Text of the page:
Clearly none of this "is new". Information war is likely a constant, only it now appears more pervasive, persistent, psychologically perfected, more rapid and more likely to cause harm due to the scale of things in 2006 and beyond.

Sorry for the leap but I think it's pertinent to step away from planet earth to view this issue in context. :)

Mr. Gladwell: If you're out there I again invite you to take on the ever present issue of how, as the world is now configured - in the so-called "information age" - humankind might stand a chance of standing for anything, as if we stand on the firm ground of some knowable and known thing "like truth".

Thanks. I promise I'll buy the book this time. :)

[edited by: Webwork at 6:18 pm (utc) on July 19, 2006]

Hanu




msg:3014848
 6:32 pm on Jul 19, 2006 (gmt 0)

Norvig clarified that it was not Berners-Lee or his group that he was referring to as incompetent, but the general user.

"We deal with millions of Web masters who can't configure a server, can't write HTML. It's hard for them to go to the next step. ...

Please! I suggest that Mr. Norvig wade through a vanilla Apache installation's httpd.conf in order to remove all the stupid and dangerous default settings that are in there.

Besides, what kind of HTML is Mr. Norvig referring to? Is it the one that Berners Lee has been dreaming of since the beginning of the nineties or the murky tag soup that we have to deal with nowadays? I guess Berners Lee left the sinking boat just in time to chase another dream: the semantic web.

The idiocy is a collective one I'm afraid. We're all to blame: standardization commitee members, browser/server implementors and webmasters. We made the web the chaotic place it is today. As such it simply mirrors the world around it. It's time that Norvig faces reality again. As far as Berners Lee is concerned I have given up all hopes. Semantic Web ... yeah, right!

wmuser




msg:3015024
 9:16 pm on Jul 19, 2006 (gmt 0)

Hadnt found anything "search revulutionary" in the article

henry0




msg:3015137
 10:43 pm on Jul 19, 2006 (gmt 0)

A good Reading at W3.org [w3.org]

Oliver Henniges




msg:3015638
 11:07 am on Jul 20, 2006 (gmt 0)

Epimenides, the webmaster, once said: All webmasters are liars.

If I understood Mr. Norvig correctly, all he said was: How can you talk about questions of truth and consistency in semantic analysis, webmasters not even can manage present to parsable syntax if.

He wasn't THAT wrong, he was?

jtara




msg:3015924
 3:25 pm on Jul 20, 2006 (gmt 0)

Mr Norvig's point is moot for a large number of Semantic Web applications. Google is blinded by their focus on search. The Semantic Web isn't primarily about search.

A good example from the blog article cited above: repurposing your bank-statement data - e.g. plug it into a calendar. That would be possible, if there were standards for tagging bank statements.

Your bank has no reason to lie when they tag your bank statement. They have every reason to make their bank statement convenient for you, allowing you to plug it into a calendar, or other software.

MOST data that is behind a log-in/password would fit the same profile. Why lie about data that can't be searched anyway, and/or is personal/specific to a particular user?

Will the Semantic Web be useful for finding the "best" widgets, or comparing prices? Probably not. But don't throw the baby out with the bathwater. There are plenty of other things it can be useful for, and for these applications Norvig's argument is a red herring.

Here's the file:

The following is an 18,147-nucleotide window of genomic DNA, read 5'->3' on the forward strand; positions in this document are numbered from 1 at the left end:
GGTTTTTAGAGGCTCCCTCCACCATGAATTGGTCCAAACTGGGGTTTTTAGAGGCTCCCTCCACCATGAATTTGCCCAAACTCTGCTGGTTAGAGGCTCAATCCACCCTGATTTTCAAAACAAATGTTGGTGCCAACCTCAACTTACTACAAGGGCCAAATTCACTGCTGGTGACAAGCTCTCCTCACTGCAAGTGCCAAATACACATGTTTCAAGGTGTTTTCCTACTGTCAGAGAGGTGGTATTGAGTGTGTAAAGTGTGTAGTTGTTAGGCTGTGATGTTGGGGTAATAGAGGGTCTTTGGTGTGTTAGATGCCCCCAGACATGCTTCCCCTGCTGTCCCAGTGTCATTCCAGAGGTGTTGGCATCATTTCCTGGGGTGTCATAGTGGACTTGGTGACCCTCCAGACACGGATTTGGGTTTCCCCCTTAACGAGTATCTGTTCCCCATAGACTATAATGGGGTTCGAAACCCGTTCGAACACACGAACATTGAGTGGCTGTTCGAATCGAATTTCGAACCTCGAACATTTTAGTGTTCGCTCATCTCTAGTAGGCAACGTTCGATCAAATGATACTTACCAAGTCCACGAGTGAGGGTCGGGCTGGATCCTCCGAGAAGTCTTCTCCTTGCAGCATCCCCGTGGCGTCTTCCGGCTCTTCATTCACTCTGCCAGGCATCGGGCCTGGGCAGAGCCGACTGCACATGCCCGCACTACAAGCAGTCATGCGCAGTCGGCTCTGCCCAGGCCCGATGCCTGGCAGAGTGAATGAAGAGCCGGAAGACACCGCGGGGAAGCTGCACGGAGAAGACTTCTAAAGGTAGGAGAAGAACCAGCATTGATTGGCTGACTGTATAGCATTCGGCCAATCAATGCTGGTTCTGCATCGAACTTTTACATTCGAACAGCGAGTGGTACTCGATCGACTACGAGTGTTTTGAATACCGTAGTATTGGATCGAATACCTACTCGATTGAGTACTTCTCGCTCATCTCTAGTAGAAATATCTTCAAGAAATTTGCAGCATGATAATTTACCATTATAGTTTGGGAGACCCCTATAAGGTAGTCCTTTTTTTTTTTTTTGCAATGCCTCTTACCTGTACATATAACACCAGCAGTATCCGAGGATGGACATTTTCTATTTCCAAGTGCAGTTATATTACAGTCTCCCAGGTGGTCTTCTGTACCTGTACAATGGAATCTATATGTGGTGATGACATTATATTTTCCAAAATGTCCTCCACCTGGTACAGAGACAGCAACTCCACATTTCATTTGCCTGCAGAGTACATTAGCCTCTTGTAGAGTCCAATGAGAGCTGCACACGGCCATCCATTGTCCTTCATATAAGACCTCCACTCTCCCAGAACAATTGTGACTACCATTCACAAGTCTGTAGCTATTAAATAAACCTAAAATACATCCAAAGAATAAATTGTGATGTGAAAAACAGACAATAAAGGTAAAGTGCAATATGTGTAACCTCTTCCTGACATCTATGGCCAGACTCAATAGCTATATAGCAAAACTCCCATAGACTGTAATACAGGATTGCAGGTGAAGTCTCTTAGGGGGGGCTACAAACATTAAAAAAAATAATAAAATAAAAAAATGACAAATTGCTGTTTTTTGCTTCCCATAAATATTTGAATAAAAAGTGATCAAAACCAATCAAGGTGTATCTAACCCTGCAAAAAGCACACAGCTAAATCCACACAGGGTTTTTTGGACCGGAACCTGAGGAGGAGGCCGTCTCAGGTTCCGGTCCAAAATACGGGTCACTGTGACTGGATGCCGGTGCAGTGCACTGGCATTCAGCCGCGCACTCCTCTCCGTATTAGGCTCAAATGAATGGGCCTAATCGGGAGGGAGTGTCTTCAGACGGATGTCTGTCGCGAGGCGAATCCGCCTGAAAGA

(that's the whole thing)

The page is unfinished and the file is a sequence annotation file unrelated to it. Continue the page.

gibbergibber




msg:3016533
 10:15 pm on Jul 20, 2006 (gmt 0)

"Will the Semantic Web be useful for finding the "best" widgets, or comparing prices? Probably not. But don't throw the baby out with the bathwater. There are plenty of other things it can be useful for, and for these applications Norvig's argument is a red herring. "

That's true, but then that's not a "semantic web", that's a "semantic database".

I got the impression that Berners-Lee wanted most of the internet to become machine-readable, but that isn't possible if you just want to rely on trusted sources who have no reason to lie to you.

I think in this instance Google is right and Berners-Lee is wrong: the only way to tell if something is reliable is to see how other reliable sources react to it. The reason for this is simple, contents will never be machine-readable, spammers will always find a way of disguising their websites, so only a human can actually tell what is spam just by looking at the contents.

Berners-Lee's defence, that a semantic web could tell who had written information, doesn't really make sense because he doesn't explain how you verify that authors are who they say they are, it's just as vulnerable to deception as anything else.

It's not that Berners Lee is promoting bad ideas, it's just that they're totally impractical for an open web. On an intranet, yes, but not on the internet as a whole.

thgyspsy




msg:3017423
 3:59 pm on Jul 21, 2006 (gmt 0)

I have to put my vote with Google as well (did I just say that? OMG!). I think, at this point, Berners Lee is looking through Rose tinted glasses. It is a wonderful utopian dream, I just can see ‘the dark side’ making a mess of it.

“they're totally impractical for an open web. On an intranet, yes, but not on the internet as a whole.” Say it quite well. There really isn’t enough consideration being given to those who would circumvent it for their own purposes. Hard to believe, I know, but true (lol)

jtara




msg:3017458
 4:17 pm on Jul 21, 2006 (gmt 0)

Berners-Lee's defence, that a semantic web could tell who had written information, doesn't really make sense because he doesn't explain how you verify that authors are who they say they are, it's just as vulnerable to deception as anything else.

Yes, he does. Digital signatures and trust engines.

jtara




msg:3017572
 5:27 pm on Jul 21, 2006 (gmt 0)

That's true, but then that's not a "semantic web", that's a "semantic database".

No, it's still a semantic web, even if not EVERYTHING on the web is semantically-tagged, and even if EVERYTHING on the web is not trustable.

Your bank account could link to your merchant accounts. Your merchant accounts could link to product and customer-support data. When does the warranty run out on the widget you bought with your credit card on July 10 from Big Box Store? Ah, it's in warranty, I can file a claim by clicking here...

It's not just a single database, but linked databases from diverse sources. It's certainly a "web" even if it encompasses less than everything on "the" web.

It's just silly to say that this is of no use, just because there are people who will lie in their mark-up to game search. 90% of Semantic Web applications don't involve search, IMO. Most of it involves following links between data amongst trusted sources.